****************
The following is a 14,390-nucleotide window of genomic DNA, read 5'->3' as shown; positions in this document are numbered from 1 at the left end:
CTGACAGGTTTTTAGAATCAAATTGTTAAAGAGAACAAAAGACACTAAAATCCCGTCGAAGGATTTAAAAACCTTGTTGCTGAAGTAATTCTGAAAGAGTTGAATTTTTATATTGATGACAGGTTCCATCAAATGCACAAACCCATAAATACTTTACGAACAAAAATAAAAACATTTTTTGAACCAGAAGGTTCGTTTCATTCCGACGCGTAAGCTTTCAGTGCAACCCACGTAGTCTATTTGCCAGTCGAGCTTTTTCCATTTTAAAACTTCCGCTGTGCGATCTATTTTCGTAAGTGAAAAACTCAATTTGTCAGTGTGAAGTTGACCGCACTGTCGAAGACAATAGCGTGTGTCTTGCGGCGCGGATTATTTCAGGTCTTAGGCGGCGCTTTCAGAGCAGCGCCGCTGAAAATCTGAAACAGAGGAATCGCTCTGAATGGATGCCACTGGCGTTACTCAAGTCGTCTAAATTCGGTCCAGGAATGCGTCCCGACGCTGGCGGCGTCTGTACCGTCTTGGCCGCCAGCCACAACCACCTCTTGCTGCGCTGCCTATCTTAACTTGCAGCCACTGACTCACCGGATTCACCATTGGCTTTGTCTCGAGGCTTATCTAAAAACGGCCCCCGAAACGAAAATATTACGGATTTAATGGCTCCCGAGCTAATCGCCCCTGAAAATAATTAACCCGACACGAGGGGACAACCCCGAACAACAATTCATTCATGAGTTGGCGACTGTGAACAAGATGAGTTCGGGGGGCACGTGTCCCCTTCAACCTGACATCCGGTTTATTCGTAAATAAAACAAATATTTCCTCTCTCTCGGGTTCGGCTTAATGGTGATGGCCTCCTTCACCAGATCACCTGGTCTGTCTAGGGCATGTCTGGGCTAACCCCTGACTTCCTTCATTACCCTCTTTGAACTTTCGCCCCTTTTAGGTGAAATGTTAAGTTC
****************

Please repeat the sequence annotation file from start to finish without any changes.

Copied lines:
The following is a 14,390-nucleotide window of genomic DNA, read 5'->3' as shown; positions in this document are numbered from 1 at the left end:
CTGACAGGTTTTTAGAATCAAATTGTTAAAGAGAACAAAAGACACTAAAATCCCGTCGAAGGATTTAAAAACCTTGTTGCTGAAGTAATTCTGAAAGAGTTGAATTTTTATATTGATGACAGGTTCCATCAAATGCACAAACCCATAAATACTTTACGAACAAAAATAAAAACATTTTTTGAACCAGAAGGTTCGTTTCATTCCGACGCGTAAGCTTTCAGTGCAACCCACGTAGTCTATTTGCCAGTCGAGCTTTTTCCATTTTAAAACTTCCGCTGTGCGATCTATTTTCGTAAGTGAAAAACTCAATTTGTCAGTGTGAAGTTGACCGCACTGTCGAAGACAATAGCGTGTGTCTTGCGGCGCGGATTATTTCAGGTCTTAGGCGGCGCTTTCAGAGCAGCGCCGCTGAAAATCTGAAACAGAGGAATCGCTCTGAATGGATGCCACTGGCGTTACTCAAGTCGTCTAAATTCGGTCCAGGAATGCGTCCCGACGCTGGCGGCGTCTGTACCGTCTTGGCCGCCAGCCACAACCACCTCTTGCTGCGCTGCCTATCTTAACTTGCAGCCACTGACTCACCGGATTCACCATTGGCTTTGTCTCGAGGCTTATCTAAAAACGGCCCCCGAAACGAAAATATTACGGATTTAATGGCTCCCGAGCTAATCGCCCCTGAAAATAATTAACCCGACACGAGGGGACAACCCCGAACAACAATTCATTCATGAGTTGGCGACTGTGAACAAGATGAGTTCGGGGGGCACGTGTCCCCTTCAACCTGACATCCGGTTTATTCGTAAATAAAACAAATATTTCCTCTCTCTCGGGTTCGGCTTAATGGTGATGGCCTCCTTCACCAGATCACCTGGTCTGTCTAGGGCATGTCTGGGCTAACCCCTGACTTCCTTCATTACCCTCTTTGAACTTTCGCCCCTTTTAGGTGAAATGTTAAGTTC